The following links list how search determinants are assigned to each HLA allele by the different registries; The Anthony Nolan, the NMDP, BMDW, Canadian Unrelated Bone Marrow Donor Registry, France Greffe de Moelle, BBMR and also the ZKRD approach to search determinants.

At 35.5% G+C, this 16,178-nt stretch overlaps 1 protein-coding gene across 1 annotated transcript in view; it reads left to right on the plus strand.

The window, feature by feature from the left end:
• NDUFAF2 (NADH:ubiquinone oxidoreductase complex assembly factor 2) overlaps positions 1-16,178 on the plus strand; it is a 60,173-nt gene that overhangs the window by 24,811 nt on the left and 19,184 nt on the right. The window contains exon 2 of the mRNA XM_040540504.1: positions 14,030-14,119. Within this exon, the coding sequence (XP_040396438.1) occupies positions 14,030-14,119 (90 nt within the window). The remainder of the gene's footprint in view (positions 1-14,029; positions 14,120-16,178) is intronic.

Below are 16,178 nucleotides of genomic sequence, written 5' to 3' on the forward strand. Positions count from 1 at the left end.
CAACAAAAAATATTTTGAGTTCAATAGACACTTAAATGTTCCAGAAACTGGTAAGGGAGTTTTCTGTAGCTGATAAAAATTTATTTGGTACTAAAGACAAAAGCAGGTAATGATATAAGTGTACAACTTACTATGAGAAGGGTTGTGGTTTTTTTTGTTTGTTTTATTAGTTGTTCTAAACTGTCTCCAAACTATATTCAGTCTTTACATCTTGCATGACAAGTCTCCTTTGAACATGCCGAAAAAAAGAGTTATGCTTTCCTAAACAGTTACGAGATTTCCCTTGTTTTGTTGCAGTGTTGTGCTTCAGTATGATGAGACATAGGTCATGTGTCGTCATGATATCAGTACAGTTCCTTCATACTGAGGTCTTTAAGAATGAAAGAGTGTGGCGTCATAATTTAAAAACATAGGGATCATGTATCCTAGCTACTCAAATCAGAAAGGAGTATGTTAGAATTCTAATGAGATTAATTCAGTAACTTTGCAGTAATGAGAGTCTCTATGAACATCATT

In the HLA hierarchy of the Anthony Nolan matching program, antigens and alleles are assigned to either the broad antigen or the serological split, these being the equivalent of search determinants. If assigned to the serological split, the matching program will also include in the report those donors with alleles assigned to the broad antigen and with alleles assigned to any other split of that broad antigen, arranged in ascending order of match. Antigens, alleles and NMDP codes can only each be assigned to one search determinant. Hence, in the situation where a patient or donor has a string of possible alleles at a locus i.e. intermediate type designated as NMDP code, the string can only be assigned to one search determinant. HLA types to be entered on the system are only valid if all their component alleles are recorded in the HLA hierarchy. This creates the situation in the present system where null alleles have to be assigned to the search determinant indicated by their first two digits. If they were not, HLA types with strings containing null alleles would be rejected, because part of the string (the null allele) would not appear in the HLA hierarchy.